Here’s another thorn in my flesh. On Monday (November 26), ToI published a story titled “Auto driver, aide take Mumbai starlet for a ride, assault her”. For one, I object to the phrase “take for a ride” being (ab)used in this context, though it is true that she was “taken for a ride” in a literal sense. I object, because the levity implied by the phrase does not actually convey the horror of assault. My second objection is to the use of the term “starlet” to describe the victim. “Starlet” is defined by OED as ” a young actress with aspirations to become a star” . The connotations are not flattering. “Starlet” is not an appropriate description of a person’s occupation, especially not in this context. Is it too much to expect her to be described as “model” or “actor”? By her profession, not a tag?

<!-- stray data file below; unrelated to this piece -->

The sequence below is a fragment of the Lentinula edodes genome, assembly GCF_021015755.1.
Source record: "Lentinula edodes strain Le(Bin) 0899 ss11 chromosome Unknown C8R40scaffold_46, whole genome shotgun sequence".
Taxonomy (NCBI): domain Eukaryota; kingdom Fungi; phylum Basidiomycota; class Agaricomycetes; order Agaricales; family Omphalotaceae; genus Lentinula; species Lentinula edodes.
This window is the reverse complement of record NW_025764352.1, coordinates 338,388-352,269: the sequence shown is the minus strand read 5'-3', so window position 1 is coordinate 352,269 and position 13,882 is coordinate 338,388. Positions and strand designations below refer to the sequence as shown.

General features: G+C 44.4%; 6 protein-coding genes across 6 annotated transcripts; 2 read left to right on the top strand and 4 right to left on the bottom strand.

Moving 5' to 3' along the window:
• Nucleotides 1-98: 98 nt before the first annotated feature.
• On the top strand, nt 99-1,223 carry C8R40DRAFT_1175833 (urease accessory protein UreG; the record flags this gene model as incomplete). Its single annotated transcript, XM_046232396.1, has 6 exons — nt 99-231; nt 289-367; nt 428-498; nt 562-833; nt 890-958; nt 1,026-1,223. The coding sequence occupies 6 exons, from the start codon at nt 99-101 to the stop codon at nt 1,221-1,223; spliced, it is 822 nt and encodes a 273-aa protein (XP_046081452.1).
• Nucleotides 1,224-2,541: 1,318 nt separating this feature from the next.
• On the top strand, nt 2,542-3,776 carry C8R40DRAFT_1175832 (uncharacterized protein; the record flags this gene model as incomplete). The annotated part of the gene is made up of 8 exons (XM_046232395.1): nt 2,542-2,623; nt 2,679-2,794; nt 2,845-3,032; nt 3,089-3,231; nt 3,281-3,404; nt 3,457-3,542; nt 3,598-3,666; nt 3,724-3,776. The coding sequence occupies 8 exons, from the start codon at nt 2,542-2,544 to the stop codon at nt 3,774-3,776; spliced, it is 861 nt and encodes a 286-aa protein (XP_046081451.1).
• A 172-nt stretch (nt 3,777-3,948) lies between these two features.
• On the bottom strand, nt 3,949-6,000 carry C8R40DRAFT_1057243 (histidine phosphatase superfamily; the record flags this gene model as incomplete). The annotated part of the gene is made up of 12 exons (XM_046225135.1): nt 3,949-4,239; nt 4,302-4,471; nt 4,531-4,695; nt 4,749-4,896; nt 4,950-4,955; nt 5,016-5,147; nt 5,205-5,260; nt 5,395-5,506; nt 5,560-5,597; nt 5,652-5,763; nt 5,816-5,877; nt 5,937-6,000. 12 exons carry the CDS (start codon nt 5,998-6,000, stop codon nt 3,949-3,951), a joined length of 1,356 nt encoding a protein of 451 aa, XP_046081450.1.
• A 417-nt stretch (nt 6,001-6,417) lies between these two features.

In the follow up to the first report, this story turns up, again in ToI. The case has been dubbed “Starlet assault case”! On the plus side, the second report includes this quote, which raises some relevant issues:
“Neelam told TOI she had lost faith in the emergency helpline 100. “After a group of fishermen came to my rescue, I dialled 100, but the cops who took my call merely told me to go to the nearest police station. I decided to head home to Andheri and later phoned the police control room. A policewoman answered and heard me out. But instead of helping, she asked why I had waited so long to inform the control room. I was stunned. What would any woman in my situation be expected to do?” Neelam said. “The emergency helpline and police control room are supposed to be custodians of our safety. But how can we rely on them if their personnel have such a callous attitude. I feel women are just not safe in Mumbai anymore.”